Policy Sci (2009) 42:275–302                                                                             291opens up new m...
292                                                                Policy Sci (2009) 42:275–302change over time in co-evol...
Policy Sci (2009) 42:275–302                                                                             293practice along...
294                                                              Policy Sci (2009) 42:275–302      As with the governance ...
Table 1 Summary of transition management design and re-design issues      Design issue                 Transition manageme...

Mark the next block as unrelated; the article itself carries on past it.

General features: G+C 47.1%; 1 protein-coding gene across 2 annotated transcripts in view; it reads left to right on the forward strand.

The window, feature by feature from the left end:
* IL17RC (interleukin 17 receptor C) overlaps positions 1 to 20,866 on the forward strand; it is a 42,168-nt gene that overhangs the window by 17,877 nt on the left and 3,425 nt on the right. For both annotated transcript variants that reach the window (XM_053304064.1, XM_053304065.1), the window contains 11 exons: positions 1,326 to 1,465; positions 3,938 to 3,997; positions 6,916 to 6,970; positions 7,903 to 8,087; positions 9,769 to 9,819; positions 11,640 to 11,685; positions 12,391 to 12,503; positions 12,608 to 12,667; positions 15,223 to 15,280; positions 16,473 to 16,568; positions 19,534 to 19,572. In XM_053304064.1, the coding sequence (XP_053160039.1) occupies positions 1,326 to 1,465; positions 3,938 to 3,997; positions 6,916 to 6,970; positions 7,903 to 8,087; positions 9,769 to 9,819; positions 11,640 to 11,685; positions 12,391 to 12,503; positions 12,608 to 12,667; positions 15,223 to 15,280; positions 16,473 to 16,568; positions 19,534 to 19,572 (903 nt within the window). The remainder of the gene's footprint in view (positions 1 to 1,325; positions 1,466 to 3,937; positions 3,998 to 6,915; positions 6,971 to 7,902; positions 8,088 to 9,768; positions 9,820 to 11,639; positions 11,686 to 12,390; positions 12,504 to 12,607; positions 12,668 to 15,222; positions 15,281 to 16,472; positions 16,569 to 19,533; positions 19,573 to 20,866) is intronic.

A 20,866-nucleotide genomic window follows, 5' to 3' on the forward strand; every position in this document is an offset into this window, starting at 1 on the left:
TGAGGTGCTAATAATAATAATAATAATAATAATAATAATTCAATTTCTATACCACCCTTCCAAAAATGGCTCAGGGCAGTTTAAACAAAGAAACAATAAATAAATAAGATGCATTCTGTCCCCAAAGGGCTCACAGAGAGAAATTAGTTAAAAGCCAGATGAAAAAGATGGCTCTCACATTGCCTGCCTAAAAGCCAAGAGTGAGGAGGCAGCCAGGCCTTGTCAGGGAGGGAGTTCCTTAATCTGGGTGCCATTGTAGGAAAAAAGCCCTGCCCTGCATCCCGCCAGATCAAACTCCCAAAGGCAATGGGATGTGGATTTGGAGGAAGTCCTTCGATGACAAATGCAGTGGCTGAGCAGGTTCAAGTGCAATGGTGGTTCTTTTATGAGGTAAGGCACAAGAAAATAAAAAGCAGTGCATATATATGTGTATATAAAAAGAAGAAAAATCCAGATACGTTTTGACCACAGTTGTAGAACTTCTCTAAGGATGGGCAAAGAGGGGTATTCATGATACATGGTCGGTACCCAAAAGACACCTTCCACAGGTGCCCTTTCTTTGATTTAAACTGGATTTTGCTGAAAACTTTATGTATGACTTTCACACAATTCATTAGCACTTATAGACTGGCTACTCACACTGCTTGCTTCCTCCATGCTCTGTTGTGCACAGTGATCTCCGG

296                                                               Policy Sci (2009) 42:275–302dominant paradigms towards p...
Policy Sci (2009) 42:275–302                                                                             297long-term whil...
298                                                                            Policy Sci (2009) 42:275–302Dietz, F., Brou...
Designing Long-Term Policy: Rethinking Transition Management
Designing Long-Term Policy: Rethinking Transition Management
Designing Long-Term Policy: Rethinking Transition Management
Designing Long-Term Policy: Rethinking Transition Management
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Designing Long-Term Policy: Rethinking Transition Management